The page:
Krishnan is a Marketer and Content Crafter. He has an in-depth understanding of Digital Adoption, Transformation, and Enterprise applications that helps business to generate business outcomes. In his former life, he was an IIoT & Automation engineer. You can find him trying new recipes, riding a bike, and wondering about the most complex object on the face of the earth i.e Human Brain.
- Assess your needs and develop goals and success metrics. …
- Determine the type of employee training plan. …
- Keep adult learning principles in mind. …
- Develop learning objectives/outline. …
- Finalize your training plan. …
- Design and develop training materials.
How to Make an Employee Training Plan
Types of training programs
There are several methods of training that managers may choose to implement alone or in conjunction with other methods. The method you choose should provide the opportunity for meaningful learning and growth, which allows employees to continually improve in their roles. Matching the types of employee training to your employees needs can ensure they receive the information they need.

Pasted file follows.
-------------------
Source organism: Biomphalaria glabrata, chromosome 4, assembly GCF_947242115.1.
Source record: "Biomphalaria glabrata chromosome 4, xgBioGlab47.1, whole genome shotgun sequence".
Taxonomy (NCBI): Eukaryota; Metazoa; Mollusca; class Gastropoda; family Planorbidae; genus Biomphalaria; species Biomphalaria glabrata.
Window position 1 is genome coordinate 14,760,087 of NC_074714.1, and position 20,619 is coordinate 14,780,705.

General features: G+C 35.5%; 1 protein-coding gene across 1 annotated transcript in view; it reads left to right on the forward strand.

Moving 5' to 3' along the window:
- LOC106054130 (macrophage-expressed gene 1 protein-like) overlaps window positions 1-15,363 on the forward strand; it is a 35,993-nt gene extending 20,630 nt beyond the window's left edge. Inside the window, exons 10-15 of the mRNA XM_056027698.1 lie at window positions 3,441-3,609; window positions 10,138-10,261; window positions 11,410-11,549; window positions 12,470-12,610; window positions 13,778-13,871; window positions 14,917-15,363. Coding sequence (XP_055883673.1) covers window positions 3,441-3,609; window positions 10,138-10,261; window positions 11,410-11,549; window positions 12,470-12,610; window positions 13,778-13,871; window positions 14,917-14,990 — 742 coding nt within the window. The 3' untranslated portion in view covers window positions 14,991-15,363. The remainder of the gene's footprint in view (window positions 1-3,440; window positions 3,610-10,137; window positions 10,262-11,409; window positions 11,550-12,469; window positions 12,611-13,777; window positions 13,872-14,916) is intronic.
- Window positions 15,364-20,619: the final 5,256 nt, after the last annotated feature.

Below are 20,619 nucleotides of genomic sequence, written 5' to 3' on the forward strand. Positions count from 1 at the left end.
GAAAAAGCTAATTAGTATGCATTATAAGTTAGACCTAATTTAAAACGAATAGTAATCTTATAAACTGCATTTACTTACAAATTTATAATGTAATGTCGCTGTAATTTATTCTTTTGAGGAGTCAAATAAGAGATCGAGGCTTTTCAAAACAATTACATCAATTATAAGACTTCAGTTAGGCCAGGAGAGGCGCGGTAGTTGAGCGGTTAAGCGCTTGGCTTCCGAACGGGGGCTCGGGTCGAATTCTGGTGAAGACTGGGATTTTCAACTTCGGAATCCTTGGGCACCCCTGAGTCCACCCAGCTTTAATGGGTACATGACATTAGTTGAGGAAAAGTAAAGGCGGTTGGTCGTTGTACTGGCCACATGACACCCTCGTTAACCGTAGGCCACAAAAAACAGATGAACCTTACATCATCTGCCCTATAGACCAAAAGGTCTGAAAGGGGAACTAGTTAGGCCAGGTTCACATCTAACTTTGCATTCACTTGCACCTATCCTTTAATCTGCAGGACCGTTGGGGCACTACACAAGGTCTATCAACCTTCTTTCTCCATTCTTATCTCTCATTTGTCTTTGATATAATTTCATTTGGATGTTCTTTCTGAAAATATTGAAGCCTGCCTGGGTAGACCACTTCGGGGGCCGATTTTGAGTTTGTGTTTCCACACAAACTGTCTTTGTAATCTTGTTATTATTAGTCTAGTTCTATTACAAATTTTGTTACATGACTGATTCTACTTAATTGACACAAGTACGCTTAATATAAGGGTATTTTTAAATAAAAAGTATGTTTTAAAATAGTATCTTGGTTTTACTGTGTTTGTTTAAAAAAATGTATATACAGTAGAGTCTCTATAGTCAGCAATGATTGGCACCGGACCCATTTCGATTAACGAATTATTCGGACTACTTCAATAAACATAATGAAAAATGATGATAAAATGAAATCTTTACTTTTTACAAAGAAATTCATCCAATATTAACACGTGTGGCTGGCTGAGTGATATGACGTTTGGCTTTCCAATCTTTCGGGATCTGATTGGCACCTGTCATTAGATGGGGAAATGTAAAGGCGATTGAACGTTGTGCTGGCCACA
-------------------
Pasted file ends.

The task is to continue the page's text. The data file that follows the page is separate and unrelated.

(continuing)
The types of training programs you choose should take into consideration what type of work is being done in the workplace as well as the learning personality of the employees. Here are a few examples of different types of training programs:
Case studies can provide a quick reference for employees to learn about actual workplace situations. Case studies are best used for hyper-focused topics, as more complex topics will generally require more in-depth training.
This one-on-one type of training focuses on fostering a working relationship between an employee and a coach or mentor, typically a supervisor or trusted veteran employee. The one-on-one training style allows for continued support throughout the employees training.
eLearning consists of online courses, testing materials and other training materials. eLearning allows employees to complete their training at their own pace and is one of the most convenient types of employee training to implement with larger workforces, especially where employees work remotely. eLearning can be interactive, which may increase the rate of employee engagement with the program. An eLearning program can fit many needs, as long as its kept up to date and relevant.
Group training activities